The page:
Possible Torn Vertebral Artery (clot goes to the brain)

  • Severe head or neck pain
  • Recent trauma (may just be vigorous exercise, see link for examples)
  • On One Side Only: tiny pupil, droopy eyelid, loss of sweating (maybe hard to determine)

Physical Examination

If an ER decides to do an “image” to look for Stroke, an MRI is much more accurate than a CT Scan.  But the CT is much easier to obtain quickly, so that’s often the first test ordered.  An image of the brain makes the diagnosis.  But a CT- or MR-Angiogram of both head and also the neck are necessary to find abnormalities that can cause a stroke (see CT scan link).

If there’s any chance of a Stroke, successful treatment is best performed in the first 3 hours.  It’s not done in just any ER, but needs to be done in a Stroke Center hospital, where expert neurologists make the diagnosis.  See below under Transient Ischemic Attack (TIA).

An elderly friend had Vertigo, and called 911.  The ambulance took her to a regular ER.  The doctors diagnosed a simple cause, and discharged her home; while leaving, she had a seizure, & later died.  I have no idea what exactly they did in the ER, but when it comes to Suspecting Strokes that Cause Vertigo, click the link for medical explanations of the initial history & physical exam, in case you or anybody wants to be sure they were examined well (many clinicians are not well-trained in this).

I spent a lot of time searching the NIH’s PubMed data base of published medical articles, for information on how frequently Stroke can cause vertigo all by itself, with no other symptom.  Seems to be around 1%, which is very reassuring.  So if there are no other stroke symptoms mentioned above, and a good basic neurological exam is normal, our patient with vertigo alone should be safe.

**  Transient Ischemic Attack (“TIA”) (of medulla or cerebellum)  —  Medical professionals explain this to patients as a “Mini-Stroke,” which isn’t exactly accurate.  “Ischemia” means lack  of blood circulation (carrying oxygen) to an organ.  A TIA means a clot began to cause a stroke and then dissolved, so no damage occurred in the brain (not even “mini-damage”).  The problem is that there’s a big chance of having a full-blown stroke in the future (even the near future).

Suppose a patient comes in having had an episode or more of recent vertigo, but now they’re fine.  Our exam will be entirely normal, and no special maneuvers will help us at all to make a diagnosis.  Who should we work-up?

  • Patients with risk factors for Stroke (see above)
  • Patients with a convincing history of Stroke Symptoms during the attack (see above)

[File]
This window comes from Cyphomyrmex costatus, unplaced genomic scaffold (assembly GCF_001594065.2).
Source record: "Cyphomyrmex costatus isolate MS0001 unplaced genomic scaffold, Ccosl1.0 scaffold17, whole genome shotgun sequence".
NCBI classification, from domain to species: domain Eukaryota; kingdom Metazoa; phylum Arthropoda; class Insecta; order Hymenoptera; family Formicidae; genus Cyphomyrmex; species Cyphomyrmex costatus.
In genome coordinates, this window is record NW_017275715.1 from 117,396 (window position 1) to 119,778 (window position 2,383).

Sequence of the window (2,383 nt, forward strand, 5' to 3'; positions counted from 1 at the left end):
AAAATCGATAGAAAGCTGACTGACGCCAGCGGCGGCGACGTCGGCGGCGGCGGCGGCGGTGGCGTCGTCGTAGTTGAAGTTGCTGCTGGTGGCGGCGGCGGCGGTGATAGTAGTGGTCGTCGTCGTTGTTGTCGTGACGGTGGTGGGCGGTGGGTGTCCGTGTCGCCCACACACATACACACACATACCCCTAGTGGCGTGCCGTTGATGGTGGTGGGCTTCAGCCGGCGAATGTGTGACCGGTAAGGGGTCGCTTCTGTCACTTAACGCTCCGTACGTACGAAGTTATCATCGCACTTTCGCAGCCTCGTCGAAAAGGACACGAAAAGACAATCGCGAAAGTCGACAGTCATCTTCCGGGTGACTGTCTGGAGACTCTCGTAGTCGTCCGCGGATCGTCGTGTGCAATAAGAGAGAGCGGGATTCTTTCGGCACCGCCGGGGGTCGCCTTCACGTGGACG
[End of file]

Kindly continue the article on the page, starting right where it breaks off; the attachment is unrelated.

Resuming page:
What’s the work-up?  An MRI for signs of having actually had a stroke.  But more important, an MR-Angiogram or CT-Angiogram, to see if there’s narrowing of the vertebro-basilar arteries which feed the medulla and cerebellum.  Such a narrowing would 1) strongly suggest that recent symptoms were in fact TIAs; and 2) be worrisome for a future stroke.

We have to be sure that we order both an MRI of the brain to look for stroke scars, and also an angiogram of both head and neck to detect narrowed arteries.  But we don’t order a carotid artery ultrasound, which focuses on blood flow to the cerebrum, not to the medulla and cerebellum.  Many strokes happen in the cerebrum, but they don’t cause vertigo.

Unfortunately, there’s no surgery to prevent strokes from vetebro-basilar arteries, like for those parts of the brain fed by the carotid (a surgical endarterectomy).  All we can do is control risks (hypertension, etc.).

However, there is treatment for strokes in progress, which can stop them if given in the first 4-and-a-half hours (first 3 hours works better).  So if someone with known TIAs or strong risks for stroke gets sudden onset of persistent vertigo (lasting 5 minutes or more, not just brief bouts), they should call 911 and have the ambulance rush them to the nearest hospital with a stroke center [not a plain ER].

**  Multiple Sclerosis (MS)  —  Up to 50% of people with MS have vertigo, but rarely is it the first symptom.  MS is a clinical diagnosis, defined by dysfunction in at least two different parts of the central nervous system (brain & spinal cord):

  • episodes are separated in time
  • abnormalities resolve at least partially

So Vertigo would be one episode.  Assuming the patient is youngish (20-40), not stroke age, we ask about past episodes, lasting at least 24 hours, of other neurological symptoms typical for MS:

  • Sensory symptoms in just one area of the body: numbness, tingling, coldness, etc.
  • Lhermitte’s Sign: electric shock runs down body when bending the neck forward
  • Visual disturbances, painful or not (optic neuritis)
  • Double vision
  • Weakness in just one part of the body, especially if there’s a disturbed gait
  • Urinary Incontinence (exaggerated, not just drops) or Retention (bladder makes you want to pee, but you can’t)
  • Uhthoff Phenomenon: above symptoms worsen with heat (fever, hot showers)

We do a focused physical exam, looking for left-over findings from any symptoms that might have been mentioned (e.g. loss of pinprick sensation wherever sensory symptoms may have been felt).  We’d certainly look into the eyes for Optic Atrophy (one optic disk is pale), and check the pupils by “swinging flashlight” for an Afferent Pupillary Defect (an essential test that many clinicians don’t remember to perform).

An MRI only confirms our clinical suspicion of MS; it’s not a final diagnosis.  We send suspected cases to a neurologist, since the diagnosis of MS has life-long implications, and treatment decisions early-on are very tricky.

**  Herpes Zoster Oticus  —  The chickenpox virus (Varicella-Zoster) remains hidden in a nerve, & may break out later in life as Shingles.  However, if it reactivates in the 8th Cranial Nerve, it causes “Ear Zoster” (a.k.a. Ramsay Hunt Syndrome).  Findings may include:

  • Ear pain or headache (one-sided)
  • Hearing loss, Ringing in the ear (one-sided)
  • Facial droop (“Bell’s Palsy”)
  • Blisters on the ear or in the ear canal — this clinches the diagnosis for sure, but they’re often absent.

Zoster usually occurs >60 y.o., which is stroke age.  If the vertigo is moderate-to-severe, I might prefer the E.R. manage the case, to rule out Stroke.  But if there are one-sided ear symptoms, with a normal neurological exam (or maybe just a “Bell’s Palsy”), and no other “Stroke” finding as noted above, the diagnosis is pretty safe.  [See Bell’s Palsy].